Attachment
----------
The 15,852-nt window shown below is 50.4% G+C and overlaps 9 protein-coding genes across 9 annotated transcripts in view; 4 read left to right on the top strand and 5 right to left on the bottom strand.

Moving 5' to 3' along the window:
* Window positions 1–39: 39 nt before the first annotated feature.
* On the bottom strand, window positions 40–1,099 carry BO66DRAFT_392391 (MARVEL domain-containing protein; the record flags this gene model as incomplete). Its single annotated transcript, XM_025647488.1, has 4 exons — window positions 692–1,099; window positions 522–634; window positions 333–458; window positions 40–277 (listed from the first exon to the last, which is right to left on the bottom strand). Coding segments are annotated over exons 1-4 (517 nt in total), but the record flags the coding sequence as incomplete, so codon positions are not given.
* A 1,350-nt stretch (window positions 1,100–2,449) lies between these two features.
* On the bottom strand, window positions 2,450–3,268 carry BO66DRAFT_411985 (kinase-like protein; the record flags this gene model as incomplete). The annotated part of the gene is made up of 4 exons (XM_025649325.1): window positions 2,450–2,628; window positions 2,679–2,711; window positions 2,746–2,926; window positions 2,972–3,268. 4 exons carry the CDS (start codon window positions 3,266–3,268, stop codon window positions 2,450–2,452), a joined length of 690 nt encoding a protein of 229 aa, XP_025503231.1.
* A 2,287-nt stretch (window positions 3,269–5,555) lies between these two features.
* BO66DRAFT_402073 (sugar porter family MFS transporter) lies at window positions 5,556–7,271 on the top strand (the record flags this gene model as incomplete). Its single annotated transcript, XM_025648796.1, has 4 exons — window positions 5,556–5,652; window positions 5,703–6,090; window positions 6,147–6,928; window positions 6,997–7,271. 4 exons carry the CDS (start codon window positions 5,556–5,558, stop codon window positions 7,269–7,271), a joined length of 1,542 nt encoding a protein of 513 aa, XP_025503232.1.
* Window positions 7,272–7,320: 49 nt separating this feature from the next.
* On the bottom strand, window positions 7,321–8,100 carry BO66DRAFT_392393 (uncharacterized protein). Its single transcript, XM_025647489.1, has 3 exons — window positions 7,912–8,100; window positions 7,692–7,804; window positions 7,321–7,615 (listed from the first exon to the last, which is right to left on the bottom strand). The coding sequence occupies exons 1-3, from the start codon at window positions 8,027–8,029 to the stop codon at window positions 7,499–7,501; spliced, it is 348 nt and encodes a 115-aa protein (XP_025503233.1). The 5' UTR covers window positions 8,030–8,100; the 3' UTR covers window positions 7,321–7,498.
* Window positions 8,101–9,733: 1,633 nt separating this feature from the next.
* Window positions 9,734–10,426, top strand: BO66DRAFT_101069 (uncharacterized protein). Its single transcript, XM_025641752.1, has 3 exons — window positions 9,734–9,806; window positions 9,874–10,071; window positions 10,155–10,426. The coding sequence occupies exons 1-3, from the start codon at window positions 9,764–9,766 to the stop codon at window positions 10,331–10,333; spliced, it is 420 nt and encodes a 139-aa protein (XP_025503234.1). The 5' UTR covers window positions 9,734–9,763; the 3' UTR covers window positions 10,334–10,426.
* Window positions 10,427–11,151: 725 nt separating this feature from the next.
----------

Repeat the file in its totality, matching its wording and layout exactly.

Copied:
The 15,852-nt window shown below is 50.4% G+C and overlaps 9 protein-coding genes across 9 annotated transcripts in view; 4 read left to right on the top strand and 5 right to left on the bottom strand.

Moving 5' to 3' along the window:
* Window positions 1–39: 39 nt before the first annotated feature.
* On the bottom strand, window positions 40–1,099 carry BO66DRAFT_392391 (MARVEL domain-containing protein; the record flags this gene model as incomplete). Its single annotated transcript, XM_025647488.1, has 4 exons — window positions 692–1,099; window positions 522–634; window positions 333–458; window positions 40–277 (listed from the first exon to the last, which is right to left on the bottom strand). Coding segments are annotated over exons 1-4 (517 nt in total), but the record flags the coding sequence as incomplete, so codon positions are not given.
* A 1,350-nt stretch (window positions 1,100–2,449) lies between these two features.
* On the bottom strand, window positions 2,450–3,268 carry BO66DRAFT_411985 (kinase-like protein; the record flags this gene model as incomplete). The annotated part of the gene is made up of 4 exons (XM_025649325.1): window positions 2,450–2,628; window positions 2,679–2,711; window positions 2,746–2,926; window positions 2,972–3,268. 4 exons carry the CDS (start codon window positions 3,266–3,268, stop codon window positions 2,450–2,452), a joined length of 690 nt encoding a protein of 229 aa, XP_025503231.1.
* A 2,287-nt stretch (window positions 3,269–5,555) lies between these two features.
* BO66DRAFT_402073 (sugar porter family MFS transporter) lies at window positions 5,556–7,271 on the top strand (the record flags this gene model as incomplete). Its single annotated transcript, XM_025648796.1, has 4 exons — window positions 5,556–5,652; window positions 5,703–6,090; window positions 6,147–6,928; window positions 6,997–7,271. 4 exons carry the CDS (start codon window positions 5,556–5,558, stop codon window positions 7,269–7,271), a joined length of 1,542 nt encoding a protein of 513 aa, XP_025503232.1.
* Window positions 7,272–7,320: 49 nt separating this feature from the next.
* On the bottom strand, window positions 7,321–8,100 carry BO66DRAFT_392393 (uncharacterized protein). Its single transcript, XM_025647489.1, has 3 exons — window positions 7,912–8,100; window positions 7,692–7,804; window positions 7,321–7,615 (listed from the first exon to the last, which is right to left on the bottom strand). The coding sequence occupies exons 1-3, from the start codon at window positions 8,027–8,029 to the stop codon at window positions 7,499–7,501; spliced, it is 348 nt and encodes a 115-aa protein (XP_025503233.1). The 5' UTR covers window positions 8,030–8,100; the 3' UTR covers window positions 7,321–7,498.
* Window positions 8,101–9,733: 1,633 nt separating this feature from the next.
* Window positions 9,734–10,426, top strand: BO66DRAFT_101069 (uncharacterized protein). Its single transcript, XM_025641752.1, has 3 exons — window positions 9,734–9,806; window positions 9,874–10,071; window positions 10,155–10,426. The coding sequence occupies exons 1-3, from the start codon at window positions 9,764–9,766 to the stop codon at window positions 10,331–10,333; spliced, it is 420 nt and encodes a 139-aa protein (XP_025503234.1). The 5' UTR covers window positions 9,734–9,763; the 3' UTR covers window positions 10,334–10,426.
* Window positions 10,427–11,151: 725 nt separating this feature from the next.